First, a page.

& Gardens, Central Patio Room, 8 p.m.
Origins of the Classical Style
Lara Wickes, oboe
Johann Friedrich Fasch (1688-1758)
Sonata a 4 in B flat major
Claude-Bénigne Balbastre (1724-1799)
Two Pièces de Clavecin, 1759
Carl Philipp Emanuel Bach (1714-1788)
Sonata in G minor, H. 542.5
for oboe and continuo
Johann Baptist Wanhal (1739-1813)
Sonata I in G major
for flute and continuo
Luigi Boccherini (1743-1805)
for harpsichord with violin obbligato
Allegro con moto
Jean-Louis Duport (1749-1819)
Étude No. 9
for violoncello solo
Johann Christian Bach (1735-1782)
Quintet in D major, W. B76
f you attended our Monday and Wednesday programs, you have now heard a goodly amount of late Renaissance and early Baroque repertoire, both vocal and instrumental. You may have noticed that a lot of that early repertoire is polyphonic — that is, written in many independent parts, played or sung together. With the advent of operatic monody (solo lines usually with subsidiary accompanimental lines) towards the end of the Baroque era, polyphony, or counterpoint, gradually lost its grip as the most important style of composition.
This evolution was largely the result of cultural changes in the Age of Enlightenment. While Renaissance composers conceived of contrapuntal writing as a metaphor for a faith-structured society, making all parts (individuals) equal and governed by strict rules (set forth by God), with an emphasis on the whole group, the emerging humanism of the Age of Enlightenment instead focused composers on individuals in an increasingly secularized society.
It is not surprising that the High Baroque (mid-17th century) became the age of vast numbers of solo sonatas, solo concertos, and operas with their solo arias. As the 18th century progressed, dislike of complexity intensified. Counterpoint was out. Extreme harmonies were out. Charm, melody, lightness, and individual virtuosity were in, as they exemplified the values and tastes of the new bourgeoisie. The largely contrapuntal music of J.S. Bach was considered profoundly old-fashioned; Bach’s composer sons were respectful of their father, but privately called him “the Old Wig,” while J.A. Scheibe, himself a Bach pupil, declared Bach’s music “unnatural,” with a “turgid and confused” style.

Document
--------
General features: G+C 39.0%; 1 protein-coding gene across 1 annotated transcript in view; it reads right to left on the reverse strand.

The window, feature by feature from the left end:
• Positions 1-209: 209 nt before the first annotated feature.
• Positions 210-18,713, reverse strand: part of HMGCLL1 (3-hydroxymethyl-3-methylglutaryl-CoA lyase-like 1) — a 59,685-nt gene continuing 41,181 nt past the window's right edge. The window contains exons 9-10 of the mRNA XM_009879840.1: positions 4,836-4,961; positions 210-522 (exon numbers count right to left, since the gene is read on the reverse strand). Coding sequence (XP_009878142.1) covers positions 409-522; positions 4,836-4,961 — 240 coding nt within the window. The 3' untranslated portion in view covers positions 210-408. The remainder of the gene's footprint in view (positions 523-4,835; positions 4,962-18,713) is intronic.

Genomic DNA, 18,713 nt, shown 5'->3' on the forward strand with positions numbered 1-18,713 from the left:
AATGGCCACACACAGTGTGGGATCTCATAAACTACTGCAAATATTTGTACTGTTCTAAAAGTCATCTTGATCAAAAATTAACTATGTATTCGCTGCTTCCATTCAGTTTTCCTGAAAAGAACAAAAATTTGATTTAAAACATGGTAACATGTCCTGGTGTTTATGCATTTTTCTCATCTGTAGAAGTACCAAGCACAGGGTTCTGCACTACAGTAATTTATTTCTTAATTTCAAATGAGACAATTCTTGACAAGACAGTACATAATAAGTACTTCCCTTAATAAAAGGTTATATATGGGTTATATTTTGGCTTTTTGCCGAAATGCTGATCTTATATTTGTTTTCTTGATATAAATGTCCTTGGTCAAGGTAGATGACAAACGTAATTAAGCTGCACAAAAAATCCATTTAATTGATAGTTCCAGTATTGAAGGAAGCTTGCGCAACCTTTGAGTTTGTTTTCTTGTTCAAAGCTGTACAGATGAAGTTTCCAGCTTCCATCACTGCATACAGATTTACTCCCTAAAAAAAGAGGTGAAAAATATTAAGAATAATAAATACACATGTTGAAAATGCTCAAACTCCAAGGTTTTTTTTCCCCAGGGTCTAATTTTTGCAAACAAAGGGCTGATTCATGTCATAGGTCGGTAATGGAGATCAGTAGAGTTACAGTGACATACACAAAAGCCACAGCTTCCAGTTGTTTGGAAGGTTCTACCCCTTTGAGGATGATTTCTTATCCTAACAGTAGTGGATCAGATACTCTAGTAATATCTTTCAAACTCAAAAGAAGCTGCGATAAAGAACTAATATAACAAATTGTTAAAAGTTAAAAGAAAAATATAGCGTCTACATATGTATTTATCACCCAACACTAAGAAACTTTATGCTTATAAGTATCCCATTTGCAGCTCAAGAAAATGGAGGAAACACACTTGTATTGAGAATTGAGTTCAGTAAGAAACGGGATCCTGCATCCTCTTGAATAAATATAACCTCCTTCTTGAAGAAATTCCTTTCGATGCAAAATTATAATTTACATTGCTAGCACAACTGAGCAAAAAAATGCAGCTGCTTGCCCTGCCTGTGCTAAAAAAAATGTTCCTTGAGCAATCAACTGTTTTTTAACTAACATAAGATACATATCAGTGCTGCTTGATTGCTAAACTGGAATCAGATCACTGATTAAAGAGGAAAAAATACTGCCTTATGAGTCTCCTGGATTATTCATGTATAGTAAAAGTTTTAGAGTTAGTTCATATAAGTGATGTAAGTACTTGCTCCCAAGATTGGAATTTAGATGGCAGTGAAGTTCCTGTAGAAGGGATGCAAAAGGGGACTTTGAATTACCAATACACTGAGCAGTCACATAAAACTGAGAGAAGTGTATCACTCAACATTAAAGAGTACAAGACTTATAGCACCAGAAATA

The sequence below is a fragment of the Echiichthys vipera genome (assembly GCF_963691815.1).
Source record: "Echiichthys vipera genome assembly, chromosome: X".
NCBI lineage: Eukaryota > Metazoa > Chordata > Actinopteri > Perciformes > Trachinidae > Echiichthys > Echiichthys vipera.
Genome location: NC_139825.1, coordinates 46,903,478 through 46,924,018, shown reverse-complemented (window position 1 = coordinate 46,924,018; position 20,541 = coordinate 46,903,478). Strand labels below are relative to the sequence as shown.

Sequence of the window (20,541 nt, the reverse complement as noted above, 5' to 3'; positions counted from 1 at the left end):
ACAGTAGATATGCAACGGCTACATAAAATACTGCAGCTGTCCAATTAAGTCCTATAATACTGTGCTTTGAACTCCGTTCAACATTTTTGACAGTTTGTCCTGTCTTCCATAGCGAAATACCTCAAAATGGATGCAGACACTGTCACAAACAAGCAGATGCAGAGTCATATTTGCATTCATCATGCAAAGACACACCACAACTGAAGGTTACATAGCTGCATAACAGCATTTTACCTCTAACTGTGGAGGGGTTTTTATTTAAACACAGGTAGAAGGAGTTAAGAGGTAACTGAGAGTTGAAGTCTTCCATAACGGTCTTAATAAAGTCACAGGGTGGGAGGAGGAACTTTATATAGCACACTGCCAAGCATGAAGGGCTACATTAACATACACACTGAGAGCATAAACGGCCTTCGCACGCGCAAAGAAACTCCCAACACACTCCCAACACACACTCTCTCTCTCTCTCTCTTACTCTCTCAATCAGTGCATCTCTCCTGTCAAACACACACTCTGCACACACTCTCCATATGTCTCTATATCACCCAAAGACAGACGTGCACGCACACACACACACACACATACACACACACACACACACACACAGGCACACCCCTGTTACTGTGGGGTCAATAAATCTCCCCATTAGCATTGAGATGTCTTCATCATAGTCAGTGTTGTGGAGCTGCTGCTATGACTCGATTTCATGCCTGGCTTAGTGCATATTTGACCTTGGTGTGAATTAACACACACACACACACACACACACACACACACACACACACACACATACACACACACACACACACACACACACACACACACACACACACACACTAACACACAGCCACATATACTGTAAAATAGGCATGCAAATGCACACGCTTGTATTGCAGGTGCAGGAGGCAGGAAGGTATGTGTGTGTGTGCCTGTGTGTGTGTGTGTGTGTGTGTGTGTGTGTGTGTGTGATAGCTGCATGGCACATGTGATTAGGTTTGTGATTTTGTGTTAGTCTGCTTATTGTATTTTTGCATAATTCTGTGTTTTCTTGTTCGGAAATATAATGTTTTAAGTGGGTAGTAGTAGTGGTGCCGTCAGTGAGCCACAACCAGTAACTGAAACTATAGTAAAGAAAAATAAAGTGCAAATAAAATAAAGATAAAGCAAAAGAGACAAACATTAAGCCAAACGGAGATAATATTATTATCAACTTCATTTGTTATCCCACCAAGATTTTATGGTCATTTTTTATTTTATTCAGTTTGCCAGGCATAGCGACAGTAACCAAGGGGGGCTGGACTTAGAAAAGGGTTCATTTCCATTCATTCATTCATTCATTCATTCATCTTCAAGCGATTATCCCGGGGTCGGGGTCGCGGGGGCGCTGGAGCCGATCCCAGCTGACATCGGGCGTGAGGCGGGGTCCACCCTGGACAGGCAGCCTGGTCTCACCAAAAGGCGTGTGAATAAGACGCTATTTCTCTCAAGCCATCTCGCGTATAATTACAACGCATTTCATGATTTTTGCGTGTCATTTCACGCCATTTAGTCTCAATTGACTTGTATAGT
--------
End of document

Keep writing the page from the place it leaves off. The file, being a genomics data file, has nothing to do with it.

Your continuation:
The new generation of composers responded with several related but relatively short-lived styles, including what we now call rococo, galante, Sturm und Drang (“Storm and Stress”), and Empfindsamkeit (“Sensitive Style”). The subsequent generation, of which Mozart and Haydn were a part, saw the consolidation of all these impulses into the arguably richer and more ambitious mature Classical style.
he Sonata a 4 quartet by Johann Friedrich Fasch that opens our program — by way of reminding listeners of the prevailing High Baroque style — could have been written by Telemann.
The first movement shows unmistakable signs of catering to the new taste for sweetness and simplicity. The second movement is contrapuntal, albeit with a very lighthearted theme, and the third combines rhythmic severity with lyrical interludes for flute and oboe. The final movement is a mixture of contrapuntal tutti sections and small solo breaks. BACK
ortune certainly smiled on Claude-Bénigne Balbastre. He enjoyed a spectacularly successful career as organist at Notre Dame and La Chapelle Royale, gave harpsichord lessons to Marie Antoinette, and — perhaps most impressive — managed to keep his head during the French Revolution despite his close ties to many doomed royals.